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Environmental Technology

ISSN: 0959-3330 (Print) 1479-487X (Online) Journal homepage: http://www.tandfonline.com/loi/tent20

Enhancing faecal sludge dewaterability and end-use by conditioning with sawdust and charcoaldust

Swaib Semiyaga, Mackay A. E. Okure, Charles B. Niwagaba, Philip M. Nyenje& Frank Kansiime

To cite this article: Swaib Semiyaga, Mackay A. E. Okure, Charles B. Niwagaba, Philip M. Nyenje& Frank Kansiime (2017): Enhancing faecal sludge dewaterability and end-use by conditioning withsawdust and charcoal dust, Environmental Technology, DOI: 10.1080/09593330.2017.1300191

To link to this article: http://dx.doi.org/10.1080/09593330.2017.1300191

Accepted author version posted online: 01Mar 2017.Published online: 16 Mar 2017.

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Enhancing faecal sludge dewaterability and end-use by conditioning withsawdust and charcoal dustSwaib Semiyagaa, Mackay A. E. Okureb, Charles B. Niwagabaa, Philip M. Nyenjea and Frank Kansiimec

aDepartment of Civil and Environmental Engineering, College of Engineering, Design, Art and Technology, Makerere University, Kampala,Uganda; bDepartment of Mechanical Engineering, College of Engineering, Design, Art and Technology, Makerere University, Kampala, Uganda;cDepartment of Environmental Management, College of Agricultural and Environmental Sciences, Makerere University, Kampala, Uganda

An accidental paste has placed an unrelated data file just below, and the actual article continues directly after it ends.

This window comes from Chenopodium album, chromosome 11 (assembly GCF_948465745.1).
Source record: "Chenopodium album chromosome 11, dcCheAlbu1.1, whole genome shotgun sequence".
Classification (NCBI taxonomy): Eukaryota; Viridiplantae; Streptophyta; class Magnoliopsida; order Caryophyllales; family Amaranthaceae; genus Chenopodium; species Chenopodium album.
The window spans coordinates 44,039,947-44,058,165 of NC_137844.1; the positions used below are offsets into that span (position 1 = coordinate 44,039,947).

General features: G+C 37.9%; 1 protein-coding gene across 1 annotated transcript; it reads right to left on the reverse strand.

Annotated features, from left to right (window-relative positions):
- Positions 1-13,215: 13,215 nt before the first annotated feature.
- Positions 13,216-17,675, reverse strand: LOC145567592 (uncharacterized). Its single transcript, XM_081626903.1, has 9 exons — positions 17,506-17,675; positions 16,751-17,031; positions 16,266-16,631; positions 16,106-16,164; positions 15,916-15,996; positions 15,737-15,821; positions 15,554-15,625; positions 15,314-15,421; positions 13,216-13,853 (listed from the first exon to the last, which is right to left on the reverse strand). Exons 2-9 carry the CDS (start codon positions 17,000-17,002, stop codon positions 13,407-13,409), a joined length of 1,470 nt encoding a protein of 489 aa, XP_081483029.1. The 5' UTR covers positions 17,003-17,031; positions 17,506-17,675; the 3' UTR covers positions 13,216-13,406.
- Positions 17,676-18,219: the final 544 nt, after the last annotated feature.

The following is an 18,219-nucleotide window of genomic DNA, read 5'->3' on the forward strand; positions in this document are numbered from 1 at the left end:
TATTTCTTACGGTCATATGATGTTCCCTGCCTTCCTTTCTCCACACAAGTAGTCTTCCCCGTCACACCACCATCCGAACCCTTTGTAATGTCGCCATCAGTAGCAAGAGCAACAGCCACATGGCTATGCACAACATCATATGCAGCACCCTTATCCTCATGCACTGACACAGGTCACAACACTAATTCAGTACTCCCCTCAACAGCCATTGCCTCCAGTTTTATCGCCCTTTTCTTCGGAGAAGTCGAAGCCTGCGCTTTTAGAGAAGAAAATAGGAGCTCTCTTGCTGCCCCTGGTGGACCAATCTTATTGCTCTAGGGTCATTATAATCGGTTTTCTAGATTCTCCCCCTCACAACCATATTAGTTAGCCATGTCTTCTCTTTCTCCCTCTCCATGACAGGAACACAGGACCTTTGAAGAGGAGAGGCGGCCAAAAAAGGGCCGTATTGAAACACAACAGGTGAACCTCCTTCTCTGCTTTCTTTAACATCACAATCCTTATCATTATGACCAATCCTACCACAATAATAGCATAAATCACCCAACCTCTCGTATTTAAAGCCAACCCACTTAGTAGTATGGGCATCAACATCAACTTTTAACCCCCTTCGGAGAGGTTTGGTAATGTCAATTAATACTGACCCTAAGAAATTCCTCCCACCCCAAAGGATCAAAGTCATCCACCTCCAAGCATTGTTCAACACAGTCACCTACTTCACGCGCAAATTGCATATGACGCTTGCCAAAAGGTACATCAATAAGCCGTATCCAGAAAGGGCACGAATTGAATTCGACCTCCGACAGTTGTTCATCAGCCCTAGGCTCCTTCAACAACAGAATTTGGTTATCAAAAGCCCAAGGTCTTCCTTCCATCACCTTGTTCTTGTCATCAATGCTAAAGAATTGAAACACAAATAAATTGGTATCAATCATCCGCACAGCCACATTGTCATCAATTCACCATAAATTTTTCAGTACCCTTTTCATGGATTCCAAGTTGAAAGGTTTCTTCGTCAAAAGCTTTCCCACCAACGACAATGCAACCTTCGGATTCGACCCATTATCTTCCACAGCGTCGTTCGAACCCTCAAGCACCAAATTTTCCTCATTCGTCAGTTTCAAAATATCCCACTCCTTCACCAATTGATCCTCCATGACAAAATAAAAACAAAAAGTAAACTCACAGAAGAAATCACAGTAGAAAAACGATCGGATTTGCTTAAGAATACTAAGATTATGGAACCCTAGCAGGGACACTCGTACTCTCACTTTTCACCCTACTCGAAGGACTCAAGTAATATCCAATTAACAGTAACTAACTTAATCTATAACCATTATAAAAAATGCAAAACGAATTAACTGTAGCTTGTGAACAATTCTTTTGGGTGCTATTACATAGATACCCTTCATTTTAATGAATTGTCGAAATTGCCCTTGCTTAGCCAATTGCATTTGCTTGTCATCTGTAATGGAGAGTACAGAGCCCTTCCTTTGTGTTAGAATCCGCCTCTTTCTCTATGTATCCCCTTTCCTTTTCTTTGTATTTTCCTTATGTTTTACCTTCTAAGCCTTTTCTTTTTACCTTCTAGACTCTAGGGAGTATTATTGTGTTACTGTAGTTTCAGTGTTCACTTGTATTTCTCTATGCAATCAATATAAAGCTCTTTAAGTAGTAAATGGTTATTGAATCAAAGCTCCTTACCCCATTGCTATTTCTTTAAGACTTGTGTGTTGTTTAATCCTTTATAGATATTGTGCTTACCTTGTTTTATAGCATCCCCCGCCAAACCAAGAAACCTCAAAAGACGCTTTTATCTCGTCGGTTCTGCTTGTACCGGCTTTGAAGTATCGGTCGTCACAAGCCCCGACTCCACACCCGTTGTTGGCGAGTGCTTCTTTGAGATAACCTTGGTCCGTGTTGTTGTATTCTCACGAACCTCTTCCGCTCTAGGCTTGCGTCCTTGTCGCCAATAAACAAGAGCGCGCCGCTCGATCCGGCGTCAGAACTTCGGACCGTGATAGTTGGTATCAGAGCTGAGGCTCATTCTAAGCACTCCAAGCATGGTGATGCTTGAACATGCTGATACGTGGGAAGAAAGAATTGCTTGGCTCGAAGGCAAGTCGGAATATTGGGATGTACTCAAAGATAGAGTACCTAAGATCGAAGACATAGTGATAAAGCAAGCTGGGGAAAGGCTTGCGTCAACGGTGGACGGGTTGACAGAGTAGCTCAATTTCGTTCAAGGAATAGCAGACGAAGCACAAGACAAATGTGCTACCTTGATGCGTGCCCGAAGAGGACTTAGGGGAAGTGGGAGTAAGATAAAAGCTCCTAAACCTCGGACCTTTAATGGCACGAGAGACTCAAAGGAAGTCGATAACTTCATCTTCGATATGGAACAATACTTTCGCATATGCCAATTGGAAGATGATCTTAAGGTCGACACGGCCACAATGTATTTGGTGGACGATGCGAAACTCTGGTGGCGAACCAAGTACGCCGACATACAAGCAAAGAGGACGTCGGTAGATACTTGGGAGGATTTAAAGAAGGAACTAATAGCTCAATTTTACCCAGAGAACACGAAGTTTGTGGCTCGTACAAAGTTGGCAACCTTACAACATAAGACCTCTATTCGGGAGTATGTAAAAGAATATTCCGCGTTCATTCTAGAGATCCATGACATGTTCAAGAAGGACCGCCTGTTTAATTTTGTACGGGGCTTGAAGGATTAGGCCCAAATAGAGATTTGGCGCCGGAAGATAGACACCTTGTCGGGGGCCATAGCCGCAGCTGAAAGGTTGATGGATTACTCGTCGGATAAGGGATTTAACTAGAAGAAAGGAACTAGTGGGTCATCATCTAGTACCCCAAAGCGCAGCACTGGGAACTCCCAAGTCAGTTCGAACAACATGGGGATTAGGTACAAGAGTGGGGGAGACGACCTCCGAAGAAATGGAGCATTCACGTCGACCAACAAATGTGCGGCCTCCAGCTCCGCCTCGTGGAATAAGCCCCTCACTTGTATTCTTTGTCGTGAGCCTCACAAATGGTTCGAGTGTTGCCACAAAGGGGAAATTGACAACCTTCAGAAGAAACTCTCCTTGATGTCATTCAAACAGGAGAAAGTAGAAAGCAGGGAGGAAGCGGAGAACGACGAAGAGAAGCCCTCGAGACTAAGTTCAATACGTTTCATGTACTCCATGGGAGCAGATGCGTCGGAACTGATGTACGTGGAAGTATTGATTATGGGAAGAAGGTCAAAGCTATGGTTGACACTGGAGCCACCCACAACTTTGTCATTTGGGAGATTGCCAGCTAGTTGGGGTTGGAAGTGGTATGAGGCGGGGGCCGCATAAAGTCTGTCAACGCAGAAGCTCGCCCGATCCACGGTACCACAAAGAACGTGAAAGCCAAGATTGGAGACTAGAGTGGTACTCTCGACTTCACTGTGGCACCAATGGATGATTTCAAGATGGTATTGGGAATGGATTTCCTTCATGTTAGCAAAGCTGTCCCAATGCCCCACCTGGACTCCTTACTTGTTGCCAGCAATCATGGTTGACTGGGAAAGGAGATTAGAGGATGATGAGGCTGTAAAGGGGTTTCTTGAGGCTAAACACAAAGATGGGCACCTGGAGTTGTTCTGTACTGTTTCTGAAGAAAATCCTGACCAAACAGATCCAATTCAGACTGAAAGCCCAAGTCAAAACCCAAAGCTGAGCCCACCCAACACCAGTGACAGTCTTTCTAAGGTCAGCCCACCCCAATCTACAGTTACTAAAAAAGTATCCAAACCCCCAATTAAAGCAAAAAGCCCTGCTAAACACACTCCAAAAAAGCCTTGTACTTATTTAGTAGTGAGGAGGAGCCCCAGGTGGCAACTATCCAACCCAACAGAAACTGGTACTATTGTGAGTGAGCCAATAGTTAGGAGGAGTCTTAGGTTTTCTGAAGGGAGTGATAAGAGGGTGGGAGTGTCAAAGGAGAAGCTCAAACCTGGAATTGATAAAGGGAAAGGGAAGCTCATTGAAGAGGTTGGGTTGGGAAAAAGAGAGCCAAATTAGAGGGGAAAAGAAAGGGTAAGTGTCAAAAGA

ABSTRACTFaecal sludge (FS) treatment in urban slums of low-income countries of sub-Saharan Africa is pooror non-existent. FS contains over 90% water and therefore dewatering it within slums decreasestransport costs, facilitates local treatment and end-use. This study was designed to enhance thedewatering efficiency of FS, using two locally available physical conditioners (sawdust andcharcoal dust), each applied at dosages of 0%, 25%, 50%, 75%, 100% and 125% TS. Theoptimum dosage for both conditioners occurred at 50% and 75% for cake moisture content andcapillary suction time, respectively. The dewatering rate improved by 14.3% and 15.8%, whereasdewatering extent (% cake solids) improved by 22.9% and 35.7%, for sawdust and charcoal dust,respectively. The dewatering in FS conditioned with sawdust and charcoal dust was mainlygoverned by absorption and permeation (porosity), respectively. The FS calorific value improved(from 11.4 MJ kg1) by 42% and 49% with 50% TS dosage of sawdust and charcoal dust,respectively. The FS structure also became porous after dewatering which hastens thesubsequent drying and/or composting processes. Due to comparable performance indewatering, sawdust or charcoal dust, whichever is locally available, is recommended to treat FSin low-income urban slum settlements.